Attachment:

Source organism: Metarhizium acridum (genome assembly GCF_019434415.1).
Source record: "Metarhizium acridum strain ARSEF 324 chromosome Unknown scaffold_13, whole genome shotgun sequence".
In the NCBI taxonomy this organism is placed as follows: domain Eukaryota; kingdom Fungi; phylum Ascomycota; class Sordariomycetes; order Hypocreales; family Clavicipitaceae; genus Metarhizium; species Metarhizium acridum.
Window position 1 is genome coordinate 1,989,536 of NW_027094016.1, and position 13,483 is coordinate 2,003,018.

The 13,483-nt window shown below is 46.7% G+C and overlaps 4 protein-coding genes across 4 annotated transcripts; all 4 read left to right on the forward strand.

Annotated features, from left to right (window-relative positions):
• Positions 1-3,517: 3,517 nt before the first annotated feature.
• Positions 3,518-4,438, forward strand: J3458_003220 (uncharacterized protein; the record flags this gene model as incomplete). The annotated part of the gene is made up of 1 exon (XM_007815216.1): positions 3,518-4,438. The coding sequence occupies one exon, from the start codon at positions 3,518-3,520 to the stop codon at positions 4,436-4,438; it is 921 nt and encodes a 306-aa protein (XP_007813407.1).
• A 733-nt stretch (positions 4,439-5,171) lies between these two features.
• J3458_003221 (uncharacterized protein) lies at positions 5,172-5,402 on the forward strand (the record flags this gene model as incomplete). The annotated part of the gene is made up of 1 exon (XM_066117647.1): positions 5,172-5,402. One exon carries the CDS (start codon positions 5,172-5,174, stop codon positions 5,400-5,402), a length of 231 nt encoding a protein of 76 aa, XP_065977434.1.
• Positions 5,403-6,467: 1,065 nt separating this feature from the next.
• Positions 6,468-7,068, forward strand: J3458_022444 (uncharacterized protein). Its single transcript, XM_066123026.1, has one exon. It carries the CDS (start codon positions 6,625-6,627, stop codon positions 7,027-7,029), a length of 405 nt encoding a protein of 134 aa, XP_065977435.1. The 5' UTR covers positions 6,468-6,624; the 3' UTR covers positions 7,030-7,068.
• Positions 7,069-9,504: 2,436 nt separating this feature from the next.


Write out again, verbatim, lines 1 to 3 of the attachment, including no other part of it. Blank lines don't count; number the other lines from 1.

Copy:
Source organism: Metarhizium acridum (genome assembly GCF_019434415.1).
Source record: "Metarhizium acridum strain ARSEF 324 chromosome Unknown scaffold_13, whole genome shotgun sequence".
In the NCBI taxonomy this organism is placed as follows: domain Eukaryota; kingdom Fungi; phylum Ascomycota; class Sordariomycetes; order Hypocreales; family Clavicipitaceae; genus Metarhizium; species Metarhizium acridum.